Ask a Tulsa local where they like to fish and chance are they will tell you about Keystone, Eufala and other massive reservoirs miles outside of the city. These lakes are great places to wet a line, but often overlooked by these fishermen are the myriad of fishing opportunities in urban Tulsa. Many of these are places not commonly thought of as fishing destinations, but they make for a great places for a few hours of relaxed fishing with friends.
Many of the public parks in Tulsa have small ponds available to the public for fishing, like Hunter Park in south Tulsa. Some of these ponds are located near jogging and biking paths or playgrounds, and are generally pretty small. However, they are stocked with fish and often hold a mixture of warm-water species, including largemouth, bluegill and catfish. These places are great for taking people just learning to fish, as they are easy to find and often just a short drive. Stunted fish in these ponds may present a problem to catching many big fish and the water is often very clear. Still, there’s many ponds in Tulsa like these and plenty of fish to catch in them!
The Arkansas River almost always ignored by most locals, except for the catfish fishing that people do by the dam/spillway near Downtown Tulsa. This is a blessing for people looking for a challenging fishing experience with many different types of fish to be caught. The Riverside trail, along the Arkansas River, offers excellent bank access to miles of river bank fishing areas, most that rarely see fishermen. The Arkansas can be a very intimidating river to fish, especially with its highly-fluctuating water clarity and levels, but its not impossible to be (relatively) consistently successful on it. The key is to find areas with good structure and cover. Tributaries running into the river offer great locations when the conditions are right. Fall seems to be the best time, with water levels not too high or low and water clarity optimal for fishing. The Arkansas holds a massive array of fish species, with everything from carp, gar, catfish, stripers, largemouth, white bass and sunfish being caught year-round in it. Some of the fish are quite large, with little to fear from anglers who rarely target them.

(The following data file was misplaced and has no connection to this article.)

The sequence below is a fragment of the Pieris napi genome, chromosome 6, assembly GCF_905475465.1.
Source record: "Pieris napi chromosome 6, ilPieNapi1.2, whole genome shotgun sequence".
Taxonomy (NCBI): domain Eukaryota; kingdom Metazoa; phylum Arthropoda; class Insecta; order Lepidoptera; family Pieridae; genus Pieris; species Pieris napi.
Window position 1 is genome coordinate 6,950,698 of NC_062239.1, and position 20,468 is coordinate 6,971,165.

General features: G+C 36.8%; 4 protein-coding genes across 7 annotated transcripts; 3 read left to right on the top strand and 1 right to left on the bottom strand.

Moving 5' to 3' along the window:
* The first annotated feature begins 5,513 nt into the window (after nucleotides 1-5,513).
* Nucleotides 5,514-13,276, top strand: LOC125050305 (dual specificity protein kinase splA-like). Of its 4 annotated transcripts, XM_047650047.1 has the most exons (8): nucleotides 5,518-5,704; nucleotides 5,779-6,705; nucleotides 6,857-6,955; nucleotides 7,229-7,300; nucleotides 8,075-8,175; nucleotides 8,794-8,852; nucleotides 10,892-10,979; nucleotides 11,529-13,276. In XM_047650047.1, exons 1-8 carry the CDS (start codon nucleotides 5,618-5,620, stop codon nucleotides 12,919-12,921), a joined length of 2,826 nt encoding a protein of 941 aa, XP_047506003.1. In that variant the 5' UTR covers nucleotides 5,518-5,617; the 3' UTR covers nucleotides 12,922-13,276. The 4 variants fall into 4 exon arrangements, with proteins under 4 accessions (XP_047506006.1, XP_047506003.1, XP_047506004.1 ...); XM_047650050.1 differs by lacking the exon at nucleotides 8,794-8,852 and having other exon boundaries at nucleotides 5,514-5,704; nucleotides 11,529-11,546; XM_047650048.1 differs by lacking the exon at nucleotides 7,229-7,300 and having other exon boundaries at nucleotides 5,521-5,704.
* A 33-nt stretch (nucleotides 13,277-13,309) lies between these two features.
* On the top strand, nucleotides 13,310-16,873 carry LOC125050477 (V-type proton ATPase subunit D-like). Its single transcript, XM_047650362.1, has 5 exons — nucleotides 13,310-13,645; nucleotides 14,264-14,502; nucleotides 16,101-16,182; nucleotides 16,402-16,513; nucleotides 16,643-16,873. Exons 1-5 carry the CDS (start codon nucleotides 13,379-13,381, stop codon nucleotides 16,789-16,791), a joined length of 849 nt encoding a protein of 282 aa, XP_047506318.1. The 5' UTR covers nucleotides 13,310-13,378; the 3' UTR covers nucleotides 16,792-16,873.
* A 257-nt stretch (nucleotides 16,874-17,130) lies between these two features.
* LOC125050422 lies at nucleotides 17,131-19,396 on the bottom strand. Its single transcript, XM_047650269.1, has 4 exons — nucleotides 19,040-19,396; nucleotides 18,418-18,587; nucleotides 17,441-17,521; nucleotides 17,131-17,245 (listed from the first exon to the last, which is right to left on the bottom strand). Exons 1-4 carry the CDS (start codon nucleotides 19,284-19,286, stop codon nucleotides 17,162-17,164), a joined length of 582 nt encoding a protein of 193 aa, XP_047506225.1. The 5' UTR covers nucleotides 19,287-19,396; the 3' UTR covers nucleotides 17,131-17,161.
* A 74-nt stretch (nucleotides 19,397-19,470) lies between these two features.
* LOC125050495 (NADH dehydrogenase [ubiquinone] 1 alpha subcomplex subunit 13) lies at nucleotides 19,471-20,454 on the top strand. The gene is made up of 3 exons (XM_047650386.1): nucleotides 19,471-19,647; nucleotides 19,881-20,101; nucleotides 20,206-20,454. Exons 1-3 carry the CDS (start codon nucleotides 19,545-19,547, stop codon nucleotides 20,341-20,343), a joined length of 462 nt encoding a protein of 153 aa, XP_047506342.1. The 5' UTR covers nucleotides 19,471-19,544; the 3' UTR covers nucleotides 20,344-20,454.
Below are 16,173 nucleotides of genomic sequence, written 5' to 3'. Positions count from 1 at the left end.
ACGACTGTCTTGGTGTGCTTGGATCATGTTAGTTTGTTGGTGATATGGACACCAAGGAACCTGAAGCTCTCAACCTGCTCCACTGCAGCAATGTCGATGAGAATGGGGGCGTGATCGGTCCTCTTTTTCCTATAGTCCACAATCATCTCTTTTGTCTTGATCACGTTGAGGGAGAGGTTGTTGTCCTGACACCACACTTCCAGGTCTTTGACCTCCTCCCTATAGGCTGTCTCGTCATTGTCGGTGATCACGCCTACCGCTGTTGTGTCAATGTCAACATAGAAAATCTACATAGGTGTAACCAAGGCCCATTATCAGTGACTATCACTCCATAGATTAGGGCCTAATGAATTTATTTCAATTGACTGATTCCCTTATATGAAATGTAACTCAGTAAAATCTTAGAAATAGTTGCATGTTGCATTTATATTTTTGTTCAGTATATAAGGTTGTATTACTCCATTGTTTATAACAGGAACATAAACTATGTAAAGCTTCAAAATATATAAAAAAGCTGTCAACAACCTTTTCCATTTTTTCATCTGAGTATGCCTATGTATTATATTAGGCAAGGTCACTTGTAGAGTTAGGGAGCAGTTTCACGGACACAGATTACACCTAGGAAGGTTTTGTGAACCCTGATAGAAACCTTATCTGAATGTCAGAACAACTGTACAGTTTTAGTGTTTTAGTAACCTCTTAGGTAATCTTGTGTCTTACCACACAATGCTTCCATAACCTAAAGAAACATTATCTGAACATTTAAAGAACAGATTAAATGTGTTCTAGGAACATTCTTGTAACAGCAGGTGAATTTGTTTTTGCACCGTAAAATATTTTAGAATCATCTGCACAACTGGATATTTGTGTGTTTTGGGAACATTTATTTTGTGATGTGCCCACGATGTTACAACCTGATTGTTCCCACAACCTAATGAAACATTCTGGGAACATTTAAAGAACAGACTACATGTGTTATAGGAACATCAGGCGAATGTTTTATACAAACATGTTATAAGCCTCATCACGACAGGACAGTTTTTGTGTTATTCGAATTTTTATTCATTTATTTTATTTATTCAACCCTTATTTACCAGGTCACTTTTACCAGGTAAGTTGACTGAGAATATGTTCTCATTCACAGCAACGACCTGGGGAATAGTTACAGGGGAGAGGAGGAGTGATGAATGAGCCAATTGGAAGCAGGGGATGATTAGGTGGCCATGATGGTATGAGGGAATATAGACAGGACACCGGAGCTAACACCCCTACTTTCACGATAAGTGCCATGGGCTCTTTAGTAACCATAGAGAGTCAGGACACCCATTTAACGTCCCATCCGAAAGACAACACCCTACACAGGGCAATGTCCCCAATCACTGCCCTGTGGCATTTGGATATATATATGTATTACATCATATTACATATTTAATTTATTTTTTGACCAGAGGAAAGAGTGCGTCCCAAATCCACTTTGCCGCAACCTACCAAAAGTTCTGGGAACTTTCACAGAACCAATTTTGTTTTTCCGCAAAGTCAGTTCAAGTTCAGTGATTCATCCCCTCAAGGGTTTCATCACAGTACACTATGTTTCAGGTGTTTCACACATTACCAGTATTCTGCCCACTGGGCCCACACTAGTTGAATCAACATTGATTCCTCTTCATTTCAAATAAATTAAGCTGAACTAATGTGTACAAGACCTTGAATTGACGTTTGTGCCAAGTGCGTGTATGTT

Finally, there are many wetlands around the Tulsa area that simply do not get fished. The ones most likely to hold fish include are near creeks and rivers. These watersheds will periodically flood, filling the surrounding ponds and wetlands with water and fish. Some of these places have public hiking and biking trails through them, aiding the adventurous angler in accessing them. Others are more off of the beaten path and require considerable off-roading to reach them. Always respect others property when exploring these places and also beware of the snakes and other natural hazards. Cottonmouths are often present in these locations, so be especially wary! These wetlands and ponds hold many different kinds of warm water fish, with some large populations of simply enormous carp. Carp, while often reviled by many American fishermen, offer a great fishing species and are a blast to catch, fighting harder than many other fish. Water visibility is often an issue in these places, so take that into account when choosing what lure of bait to use.
Tulsa has many places to fish, often within biking or short car trip range. These little gems are a great way to relax for a little bit in the great outdoors despite being in urban Tulsa. Get outside and find a favorite fishing place close by in Tulsa, and have a blast! Remember, tight lines; catch and release!